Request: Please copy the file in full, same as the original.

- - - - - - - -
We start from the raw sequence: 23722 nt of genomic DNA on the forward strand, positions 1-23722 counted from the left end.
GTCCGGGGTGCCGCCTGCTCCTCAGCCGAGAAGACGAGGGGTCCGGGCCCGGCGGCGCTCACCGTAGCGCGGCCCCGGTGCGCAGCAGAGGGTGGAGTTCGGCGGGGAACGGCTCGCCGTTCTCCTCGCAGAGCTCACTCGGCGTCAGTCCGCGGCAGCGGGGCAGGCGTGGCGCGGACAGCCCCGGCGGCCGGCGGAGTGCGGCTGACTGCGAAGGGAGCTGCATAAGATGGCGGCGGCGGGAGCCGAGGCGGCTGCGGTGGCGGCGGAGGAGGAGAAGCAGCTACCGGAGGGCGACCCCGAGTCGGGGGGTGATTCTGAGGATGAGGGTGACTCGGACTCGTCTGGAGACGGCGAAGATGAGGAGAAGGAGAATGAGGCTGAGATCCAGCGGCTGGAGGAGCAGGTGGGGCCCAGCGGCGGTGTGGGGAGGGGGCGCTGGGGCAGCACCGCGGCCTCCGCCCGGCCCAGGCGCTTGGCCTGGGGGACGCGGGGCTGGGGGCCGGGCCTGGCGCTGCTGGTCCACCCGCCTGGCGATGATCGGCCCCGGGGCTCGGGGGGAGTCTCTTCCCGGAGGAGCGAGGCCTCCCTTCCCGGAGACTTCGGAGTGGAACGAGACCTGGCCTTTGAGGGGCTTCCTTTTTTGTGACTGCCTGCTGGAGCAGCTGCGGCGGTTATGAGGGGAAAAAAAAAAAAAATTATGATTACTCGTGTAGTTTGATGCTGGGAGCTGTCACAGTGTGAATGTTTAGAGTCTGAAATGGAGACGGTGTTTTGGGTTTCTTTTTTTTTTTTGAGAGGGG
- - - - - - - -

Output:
We start from the raw sequence: 23722 nt of genomic DNA on the forward strand, positions 1-23722 counted from the left end.
GTCCGGGGTGCCGCCTGCTCCTCAGCCGAGAAGACGAGGGGTCCGGGCCCGGCGGCGCTCACCGTAGCGCGGCCCCGGTGCGCAGCAGAGGGTGGAGTTCGGCGGGGAACGGCTCGCCGTTCTCCTCGCAGAGCTCACTCGGCGTCAGTCCGCGGCAGCGGGGCAGGCGTGGCGCGGACAGCCCCGGCGGCCGGCGGAGTGCGGCTGACTGCGAAGGGAGCTGCATAAGATGGCGGCGGCGGGAGCCGAGGCGGCTGCGGTGGCGGCGGAGGAGGAGAAGCAGCTACCGGAGGGCGACCCCGAGTCGGGGGGTGATTCTGAGGATGAGGGTGACTCGGACTCGTCTGGAGACGGCGAAGATGAGGAGAAGGAGAATGAGGCTGAGATCCAGCGGCTGGAGGAGCAGGTGGGGCCCAGCGGCGGTGTGGGGAGGGGGCGCTGGGGCAGCACCGCGGCCTCCGCCCGGCCCAGGCGCTTGGCCTGGGGGACGCGGGGCTGGGGGCCGGGCCTGGCGCTGCTGGTCCACCCGCCTGGCGATGATCGGCCCCGGGGCTCGGGGGGAGTCTCTTCCCGGAGGAGCGAGGCCTCCCTTCCCGGAGACTTCGGAGTGGAACGAGACCTGGCCTTTGAGGGGCTTCCTTTTTTGTGACTGCCTGCTGGAGCAGCTGCGGCGGTTATGAGGGGAAAAAAAAAAAAAATTATGATTACTCGTGTAGTTTGATGCTGGGAGCTGTCACAGTGTGAATGTTTAGAGTCTGAAATGGAGACGGTGTTTTGGGTTTCTTTTTTTTTTTTGAGAGGGG